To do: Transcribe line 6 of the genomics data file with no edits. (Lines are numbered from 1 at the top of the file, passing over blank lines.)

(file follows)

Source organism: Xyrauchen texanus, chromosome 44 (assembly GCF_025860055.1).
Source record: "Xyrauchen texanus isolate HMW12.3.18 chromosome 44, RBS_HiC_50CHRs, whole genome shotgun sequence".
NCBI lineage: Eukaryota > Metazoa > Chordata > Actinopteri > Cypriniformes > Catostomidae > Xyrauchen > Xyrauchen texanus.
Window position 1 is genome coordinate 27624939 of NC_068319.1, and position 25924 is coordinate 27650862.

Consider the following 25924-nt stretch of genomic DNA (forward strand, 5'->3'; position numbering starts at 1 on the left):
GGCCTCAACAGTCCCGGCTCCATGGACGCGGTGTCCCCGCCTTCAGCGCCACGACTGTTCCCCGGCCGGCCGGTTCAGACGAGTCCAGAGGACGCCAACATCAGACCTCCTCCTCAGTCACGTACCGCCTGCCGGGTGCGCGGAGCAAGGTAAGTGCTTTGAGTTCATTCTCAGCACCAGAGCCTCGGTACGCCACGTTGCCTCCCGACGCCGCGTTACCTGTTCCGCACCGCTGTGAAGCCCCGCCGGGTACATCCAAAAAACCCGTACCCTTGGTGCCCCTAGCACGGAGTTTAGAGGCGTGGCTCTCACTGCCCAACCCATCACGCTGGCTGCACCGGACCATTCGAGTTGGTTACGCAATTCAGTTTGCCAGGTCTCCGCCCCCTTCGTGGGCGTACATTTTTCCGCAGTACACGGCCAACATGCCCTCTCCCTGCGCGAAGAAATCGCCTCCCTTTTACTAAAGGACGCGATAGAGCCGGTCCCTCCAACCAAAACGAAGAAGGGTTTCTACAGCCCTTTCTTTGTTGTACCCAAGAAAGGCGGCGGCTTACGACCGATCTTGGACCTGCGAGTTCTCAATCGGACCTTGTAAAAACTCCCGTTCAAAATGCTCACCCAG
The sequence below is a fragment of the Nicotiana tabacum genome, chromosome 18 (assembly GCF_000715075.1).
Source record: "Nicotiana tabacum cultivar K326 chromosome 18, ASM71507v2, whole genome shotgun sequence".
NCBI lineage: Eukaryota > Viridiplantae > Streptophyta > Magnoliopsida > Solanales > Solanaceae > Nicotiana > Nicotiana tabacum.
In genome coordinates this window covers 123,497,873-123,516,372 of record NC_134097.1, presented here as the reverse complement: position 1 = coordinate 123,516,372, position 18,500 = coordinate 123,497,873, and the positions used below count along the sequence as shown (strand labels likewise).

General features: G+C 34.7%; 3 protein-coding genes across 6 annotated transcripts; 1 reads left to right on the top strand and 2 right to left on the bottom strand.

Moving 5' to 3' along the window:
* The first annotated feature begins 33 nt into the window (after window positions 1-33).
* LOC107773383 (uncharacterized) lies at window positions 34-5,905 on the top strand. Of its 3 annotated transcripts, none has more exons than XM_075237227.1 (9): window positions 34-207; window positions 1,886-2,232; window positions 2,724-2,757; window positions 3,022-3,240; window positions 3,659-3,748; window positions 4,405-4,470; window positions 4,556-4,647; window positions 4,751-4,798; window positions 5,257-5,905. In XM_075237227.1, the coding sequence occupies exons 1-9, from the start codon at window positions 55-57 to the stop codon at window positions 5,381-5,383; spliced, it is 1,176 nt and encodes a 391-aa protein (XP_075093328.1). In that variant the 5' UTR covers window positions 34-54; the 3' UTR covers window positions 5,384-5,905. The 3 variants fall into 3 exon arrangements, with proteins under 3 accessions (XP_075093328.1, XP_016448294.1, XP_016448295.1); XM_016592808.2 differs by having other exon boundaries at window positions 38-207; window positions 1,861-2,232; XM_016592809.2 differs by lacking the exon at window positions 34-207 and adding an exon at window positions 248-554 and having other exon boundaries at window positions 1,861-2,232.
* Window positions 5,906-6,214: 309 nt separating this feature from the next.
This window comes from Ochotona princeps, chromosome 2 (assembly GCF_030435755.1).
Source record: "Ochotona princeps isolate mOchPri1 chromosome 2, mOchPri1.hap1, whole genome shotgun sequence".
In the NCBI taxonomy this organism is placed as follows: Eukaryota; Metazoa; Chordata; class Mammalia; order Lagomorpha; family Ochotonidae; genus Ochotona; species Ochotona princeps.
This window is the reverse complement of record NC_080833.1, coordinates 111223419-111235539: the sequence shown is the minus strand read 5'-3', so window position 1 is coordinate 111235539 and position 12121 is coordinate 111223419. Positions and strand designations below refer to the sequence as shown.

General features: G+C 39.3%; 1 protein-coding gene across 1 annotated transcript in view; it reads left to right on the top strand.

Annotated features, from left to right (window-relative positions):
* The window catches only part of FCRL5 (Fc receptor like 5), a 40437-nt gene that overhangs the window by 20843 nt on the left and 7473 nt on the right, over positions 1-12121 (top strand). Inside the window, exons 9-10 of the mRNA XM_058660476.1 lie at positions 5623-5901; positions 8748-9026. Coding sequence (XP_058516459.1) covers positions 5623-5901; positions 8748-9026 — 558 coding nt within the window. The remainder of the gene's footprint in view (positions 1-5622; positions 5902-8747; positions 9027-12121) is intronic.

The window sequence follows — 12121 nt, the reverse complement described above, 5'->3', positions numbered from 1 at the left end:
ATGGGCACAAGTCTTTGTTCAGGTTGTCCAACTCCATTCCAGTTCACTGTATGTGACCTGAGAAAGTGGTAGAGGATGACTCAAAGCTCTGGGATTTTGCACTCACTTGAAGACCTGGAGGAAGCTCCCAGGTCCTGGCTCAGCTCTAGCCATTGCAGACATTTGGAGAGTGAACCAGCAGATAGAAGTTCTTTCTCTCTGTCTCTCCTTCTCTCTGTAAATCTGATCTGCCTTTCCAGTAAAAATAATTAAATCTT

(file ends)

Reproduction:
GGCCTCAACAGTCCCGGCTCCATGGACGCGGTGTCCCCGCCTTCAGCGCCACGACTGTTCCCCGGCCGGCCGGTTCAGACGAGTCCAGAGGACGCCAACATCAGACCTCCTCCTCAGTCACGTACCGCCTGCCGGGTGCGCGGAGCAAGGTAAGTGCTTTGAGTTCATTCTCAGCACCAGAGCCTCGGTACGCCACGTTGCCTCCCGACGCCGCGTTACCTGTTCCGCACCGCTGTGAAGCCCCGCCGGGTACATCCAAAAAACCCGTACCCTTGGTGCCCCTAGCACGGAGTTTAGAGGCGTGGCTCTCACTGCCCAACCCATCACGCTGGCTGCACCGGACCATTCGAGTTGGTTACGCAATTCAGTTTGCCAGGTCTCCGCCCCCTTCGTGGGCGTACATTTTTCCGCAGTACACGGCCAACATGCCCTCTCCCTGCGCGAAGAAATCGCCTCCCTTTTACTAAAGGACGCGATAGAGCCGGTCCCTCCAACCAAAACGAAGAAGGGTTTCTACAGCCCTTTCTTTGTTGTACCCAAGAAAGGCGGCGGCTTACGACCGATCTTGGACCTGCGAGTTCTCAATCGGACCTTGTAAAAACTCCCGTTCAAAATGCTCACCCAG